Category Archives: Doodley Thoughts

This is where my brain doodles. That’s totally allowed. Feel free to doodle with me in the comments.

Wanna Try Classical Music? Start with Vivaldi

You could say I’m one of the lucky ones. (Don’t ever say that…)

I fell in love with classical music when I was about 10. (When I say classical music, I basically mean music written before the 20th century and or music written for an orchestra… It’s a specifically broad term…) The first “classical music” that I heard and fell in love with was Vivaldi’s Four Seasons. To this day, I hold it as a rule that if you want to get hooked on Classical music, you should try the Four Seasons.

To see the best performance of Summer EVAH, try this link.

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Ok, Here’s What That Music Meme Actually Means

The other day (week, I guess…) I posted a snapshot of a score my orchestra was working on with the title, “Only Musicians Understand this Spicy Meme.”

Naturally, I got responses asking what it does mean, so I will explain. 

In music, when you see the scary Itallian word “crescendo,” it means to begin gradually raising the volume. Likewise, the word “decrescendo” means to begin gradually lowering the volume. 

There’s actually another way to denote these things, though. They are fondly referred to as “hairpins,” but they mean the same thing. A long, stretched out “greater than” sign, for example, is the equivalent of writing “decrescendo.” 

So, generally when you read music, if they use more than one method of marking a crescendo, you expect them to at least agree. 

Generally. 

(Actually, in the case of the image posted, there is a correct way of playing it, but it doesn’t stop it from looking hilarious)

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Merry Christmas Eve!

Twas the night before Christmas, when all thro’ the house

Not a creature was stirring, not even a mouse;

The stockings were hung by the chimney with care,

In hopes that St. Nicholas soon would be there;

The children were nestled all snug in their beds,

While visions of sugar plums danc’d in their heads,

And Mama in her ‘kerchief, and I in my cap,

Had just settled our brains for a long winter’s nap‍—‌

When out on the lawn there arose such a clatter,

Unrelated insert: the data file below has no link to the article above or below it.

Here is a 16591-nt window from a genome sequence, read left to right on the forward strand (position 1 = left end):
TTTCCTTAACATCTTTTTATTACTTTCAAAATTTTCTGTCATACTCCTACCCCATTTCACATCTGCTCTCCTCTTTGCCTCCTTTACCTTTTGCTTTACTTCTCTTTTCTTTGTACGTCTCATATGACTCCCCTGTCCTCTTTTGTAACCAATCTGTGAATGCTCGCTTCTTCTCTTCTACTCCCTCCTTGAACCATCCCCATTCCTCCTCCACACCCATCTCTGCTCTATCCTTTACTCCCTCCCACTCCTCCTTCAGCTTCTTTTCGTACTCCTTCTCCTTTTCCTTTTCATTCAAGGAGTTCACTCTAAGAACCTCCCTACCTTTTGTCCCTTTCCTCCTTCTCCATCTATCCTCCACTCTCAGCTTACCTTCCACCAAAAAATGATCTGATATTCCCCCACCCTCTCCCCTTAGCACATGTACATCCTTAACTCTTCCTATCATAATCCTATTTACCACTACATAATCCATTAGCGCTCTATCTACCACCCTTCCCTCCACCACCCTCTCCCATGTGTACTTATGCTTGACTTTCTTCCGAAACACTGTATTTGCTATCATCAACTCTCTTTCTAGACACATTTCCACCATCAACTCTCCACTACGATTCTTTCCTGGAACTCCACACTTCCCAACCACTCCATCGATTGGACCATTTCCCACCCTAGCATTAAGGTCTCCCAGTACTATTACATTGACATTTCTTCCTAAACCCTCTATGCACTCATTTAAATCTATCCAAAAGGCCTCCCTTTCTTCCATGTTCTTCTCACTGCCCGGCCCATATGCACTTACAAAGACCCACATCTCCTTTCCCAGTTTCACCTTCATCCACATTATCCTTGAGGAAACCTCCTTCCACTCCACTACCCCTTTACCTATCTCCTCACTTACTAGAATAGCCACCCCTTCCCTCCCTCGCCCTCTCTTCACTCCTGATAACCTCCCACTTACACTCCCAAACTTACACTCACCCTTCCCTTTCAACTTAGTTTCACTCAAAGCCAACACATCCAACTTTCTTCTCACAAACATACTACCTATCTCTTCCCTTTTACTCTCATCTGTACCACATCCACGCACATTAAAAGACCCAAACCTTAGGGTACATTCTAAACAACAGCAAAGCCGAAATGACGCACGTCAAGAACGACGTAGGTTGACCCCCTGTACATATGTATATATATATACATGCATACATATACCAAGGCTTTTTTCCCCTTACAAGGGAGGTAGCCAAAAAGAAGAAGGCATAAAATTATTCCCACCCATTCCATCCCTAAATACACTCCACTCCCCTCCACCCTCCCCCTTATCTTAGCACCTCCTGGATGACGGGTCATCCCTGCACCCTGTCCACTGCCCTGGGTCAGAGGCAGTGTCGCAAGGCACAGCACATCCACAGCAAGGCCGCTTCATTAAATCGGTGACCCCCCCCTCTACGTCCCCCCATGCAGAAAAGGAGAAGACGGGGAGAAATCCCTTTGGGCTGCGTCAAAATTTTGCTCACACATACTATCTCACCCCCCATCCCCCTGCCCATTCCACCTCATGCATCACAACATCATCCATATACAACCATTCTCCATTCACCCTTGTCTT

I sprang from the bed to see what was the matter.

Away to the window I flew like a flash,

Tore open the shutters, and threw up the sash.

The moon on the breast of the new fallen snow,

Gave the luster of mid-day to objects below;

When, what to my wondering eyes should appear,

But a miniature sleigh, and eight tiny reindeer,

With a little old driver, so lively and quick,

I knew in a moment it must be St. Nick.

More rapid than eagles his coursers they came,

And he whistled, and shouted, and call’d them by name:

“Now! Dasher, now! Dancer, now! Prancer and Vixen,

“On! Comet, on! Cupid, on! Donder and Blitzen;

“To the top of the porch! To the top of the wall!

“Now dash away! Dash away! Dash away all!”

As dry leaves that before the wild hurricane fly,

When they meet with an obstacle, mount to the sky;

So up to the house-top the coursers they flew,

With the sleigh full of toys‍—‌and St. Nicholas too:

And then in a twinkling, I heard on the roof

The prancing and pawing of each little hoof.

As I drew in my head, and was turning around,

Down the chimney St. Nicholas came with a bound:

He was dress’d all in fur, from his head to his foot,

And his clothes were all tarnish’d with ashes and soot;

A bundle of toys was flung on his back,

And he look’d like a peddler just opening his pack:

His eyes‍—‌how they twinkled! His dimples: how merry,

His cheeks were like roses, his nose like a cherry;

His droll little mouth was drawn up like a bow,

And the beard of his chin was as white as the snow;

The stump of a pipe he held tight in his teeth,

And the smoke it encircled his head like a wreath.

He had a broad face, and a little round belly

That shook when he laugh’d, like a bowl full of jelly:

He was chubby and plump, a right jolly old elf,

And I laugh’d when I saw him in spite of myself;

A wink of his eye and a twist of his head

Soon gave me to know I had nothing to dread.

He spoke not a word, but went straight to his work,

And fill’d all the stockings; then turn’d with a jerk,

And laying his finger aside of his nose

And giving a nod, up the chimney he rose.

He sprung to his sleigh, to his team gave a whistle,

And away they all flew, like the down of a thistle:

But I heard him exclaim, ere he drove out of sight‍—‌

Happy Christmas to all, and to all a good night.

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